Medieval Crowns for Sale
Medieval crown is a headpiece that served a sign of monarchical power as well as defined the rank, title, and sometimes even the merits to whom it belongs. Being an attribute of kingship, royal crown was often stored in a secret coffer under the supervision of guards and the highest dignitaries of the king's palace. It could even have its own palace! Pretenders to the throne often challenged each other's right to possess this precious regalia, so that the crown underwent a series of adventures during the palace coups and internecine wars.
Who Wore the Crowns?
The appearance of crown refer to antiquity, but since the 11th century it was on the rise in the European countries. Depending on the dignity of the owner, the medieval crowns were divided into imperial, royal, and princely; dukes, marquesses, earls, viscounts, baronets and younger nobles also had their own coronets. These multiplied while feudal system developed, and soon there was not a single landlord, who would not consider himself entitled to wear it. Clerics also have theirs, indicating ranks, such as the Pope crown called 'tiara', which confirmed him as judge, legislator, and priest of the Catholic world. So there's no need to be Charles the Great to buy a medieval crown.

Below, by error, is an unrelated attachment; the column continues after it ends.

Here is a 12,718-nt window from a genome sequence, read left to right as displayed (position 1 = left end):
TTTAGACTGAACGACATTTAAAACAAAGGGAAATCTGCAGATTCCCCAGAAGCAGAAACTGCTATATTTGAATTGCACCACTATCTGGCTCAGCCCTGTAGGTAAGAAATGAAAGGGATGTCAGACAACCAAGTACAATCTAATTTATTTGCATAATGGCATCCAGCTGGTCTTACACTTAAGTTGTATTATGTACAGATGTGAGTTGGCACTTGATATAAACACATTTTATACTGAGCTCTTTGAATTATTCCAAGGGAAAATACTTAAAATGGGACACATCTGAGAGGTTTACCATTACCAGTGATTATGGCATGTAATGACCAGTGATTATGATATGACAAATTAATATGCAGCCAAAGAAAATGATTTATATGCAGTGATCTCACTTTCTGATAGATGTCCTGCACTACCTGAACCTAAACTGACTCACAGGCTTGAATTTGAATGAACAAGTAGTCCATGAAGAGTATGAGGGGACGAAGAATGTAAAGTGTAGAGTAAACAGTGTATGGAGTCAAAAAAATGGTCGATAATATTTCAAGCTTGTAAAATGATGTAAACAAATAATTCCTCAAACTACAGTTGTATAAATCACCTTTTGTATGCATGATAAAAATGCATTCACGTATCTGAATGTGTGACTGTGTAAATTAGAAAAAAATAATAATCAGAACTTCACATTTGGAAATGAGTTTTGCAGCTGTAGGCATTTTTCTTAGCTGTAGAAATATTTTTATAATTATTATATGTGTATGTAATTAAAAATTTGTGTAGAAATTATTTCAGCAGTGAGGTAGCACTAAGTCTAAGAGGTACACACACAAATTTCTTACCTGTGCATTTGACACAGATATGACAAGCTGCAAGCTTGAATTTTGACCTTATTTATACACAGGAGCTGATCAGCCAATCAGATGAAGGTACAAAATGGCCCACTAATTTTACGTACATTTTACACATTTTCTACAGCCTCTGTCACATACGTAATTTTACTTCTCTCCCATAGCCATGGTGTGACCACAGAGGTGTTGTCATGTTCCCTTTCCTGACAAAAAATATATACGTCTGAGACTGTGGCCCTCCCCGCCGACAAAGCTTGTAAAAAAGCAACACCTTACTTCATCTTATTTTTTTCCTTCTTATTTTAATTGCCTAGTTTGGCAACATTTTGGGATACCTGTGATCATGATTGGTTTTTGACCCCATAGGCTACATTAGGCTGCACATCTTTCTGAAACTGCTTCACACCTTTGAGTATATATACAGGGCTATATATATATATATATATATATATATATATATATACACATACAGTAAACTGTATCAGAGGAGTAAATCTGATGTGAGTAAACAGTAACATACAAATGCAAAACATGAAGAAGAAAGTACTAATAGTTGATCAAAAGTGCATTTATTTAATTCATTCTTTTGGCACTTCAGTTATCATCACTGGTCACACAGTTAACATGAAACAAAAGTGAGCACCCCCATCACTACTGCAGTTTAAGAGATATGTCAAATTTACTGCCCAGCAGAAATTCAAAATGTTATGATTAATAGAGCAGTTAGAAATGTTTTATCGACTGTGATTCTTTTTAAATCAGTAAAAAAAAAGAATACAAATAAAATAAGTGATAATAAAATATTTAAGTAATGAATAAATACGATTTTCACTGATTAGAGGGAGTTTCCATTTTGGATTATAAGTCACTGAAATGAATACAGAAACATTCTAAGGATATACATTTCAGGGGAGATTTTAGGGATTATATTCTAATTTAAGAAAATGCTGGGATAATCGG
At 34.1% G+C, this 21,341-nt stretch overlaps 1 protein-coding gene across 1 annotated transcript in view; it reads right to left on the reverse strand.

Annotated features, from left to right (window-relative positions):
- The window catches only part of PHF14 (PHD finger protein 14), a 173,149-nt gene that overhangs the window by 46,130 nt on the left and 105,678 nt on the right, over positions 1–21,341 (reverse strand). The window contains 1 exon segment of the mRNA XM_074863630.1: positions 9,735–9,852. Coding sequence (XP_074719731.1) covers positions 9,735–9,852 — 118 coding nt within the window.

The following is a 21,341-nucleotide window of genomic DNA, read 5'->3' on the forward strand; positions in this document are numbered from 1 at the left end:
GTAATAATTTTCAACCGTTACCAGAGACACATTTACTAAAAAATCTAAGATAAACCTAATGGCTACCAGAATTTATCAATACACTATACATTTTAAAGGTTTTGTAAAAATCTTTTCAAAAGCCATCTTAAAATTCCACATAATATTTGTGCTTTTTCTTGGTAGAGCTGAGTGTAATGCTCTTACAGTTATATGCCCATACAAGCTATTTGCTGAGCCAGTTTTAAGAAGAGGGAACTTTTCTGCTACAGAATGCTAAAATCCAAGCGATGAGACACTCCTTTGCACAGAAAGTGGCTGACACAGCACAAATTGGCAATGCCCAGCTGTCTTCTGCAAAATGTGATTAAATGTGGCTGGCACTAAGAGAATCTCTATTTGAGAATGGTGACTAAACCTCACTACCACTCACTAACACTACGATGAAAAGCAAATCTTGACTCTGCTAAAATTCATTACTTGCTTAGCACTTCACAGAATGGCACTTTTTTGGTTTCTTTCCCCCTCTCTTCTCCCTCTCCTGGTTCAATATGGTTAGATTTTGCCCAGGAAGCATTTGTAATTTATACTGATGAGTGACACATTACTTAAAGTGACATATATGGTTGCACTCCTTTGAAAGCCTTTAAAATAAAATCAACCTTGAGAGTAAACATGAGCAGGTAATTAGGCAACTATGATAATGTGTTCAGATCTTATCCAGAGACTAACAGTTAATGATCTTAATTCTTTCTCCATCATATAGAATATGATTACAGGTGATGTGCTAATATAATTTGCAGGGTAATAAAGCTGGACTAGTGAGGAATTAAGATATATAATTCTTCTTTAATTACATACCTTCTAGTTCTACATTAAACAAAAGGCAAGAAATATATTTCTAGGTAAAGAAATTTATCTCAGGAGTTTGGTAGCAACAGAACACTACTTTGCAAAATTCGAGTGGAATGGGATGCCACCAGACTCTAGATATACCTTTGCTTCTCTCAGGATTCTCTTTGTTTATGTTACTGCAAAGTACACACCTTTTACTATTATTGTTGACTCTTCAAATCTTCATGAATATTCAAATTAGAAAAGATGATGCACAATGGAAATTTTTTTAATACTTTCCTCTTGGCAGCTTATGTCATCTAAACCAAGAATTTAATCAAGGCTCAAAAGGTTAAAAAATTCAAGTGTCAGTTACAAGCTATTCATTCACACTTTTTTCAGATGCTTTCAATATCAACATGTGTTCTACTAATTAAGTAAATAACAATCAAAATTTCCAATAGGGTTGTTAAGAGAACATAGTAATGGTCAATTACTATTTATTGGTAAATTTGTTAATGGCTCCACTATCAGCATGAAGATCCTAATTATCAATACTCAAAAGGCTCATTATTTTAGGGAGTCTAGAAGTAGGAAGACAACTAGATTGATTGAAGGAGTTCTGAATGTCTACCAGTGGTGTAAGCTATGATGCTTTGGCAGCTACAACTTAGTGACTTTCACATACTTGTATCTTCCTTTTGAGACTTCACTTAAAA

Types of the Circlets
Medieval circlets were made of various precious metals, usually gold or silver, shaped as a plain or notched hoop, often topped with leaves, heraldic figures or religious symbols. Now we handmade them of high-quality brass and melchior. Delicate points with pearls can add an extra touch of magic. Armstreet offers different styles in our medieval crowns store, some resembling antique circlets and byzantine diadems, consisted of a gold hoop with pendants made of pearls or precious stones. Adorned with etching, engraving, filigree and inscriptions, lined with ermine or sable edging medieval circlets for sale literally shine in their golden panoply!
Custom Medieval Crowns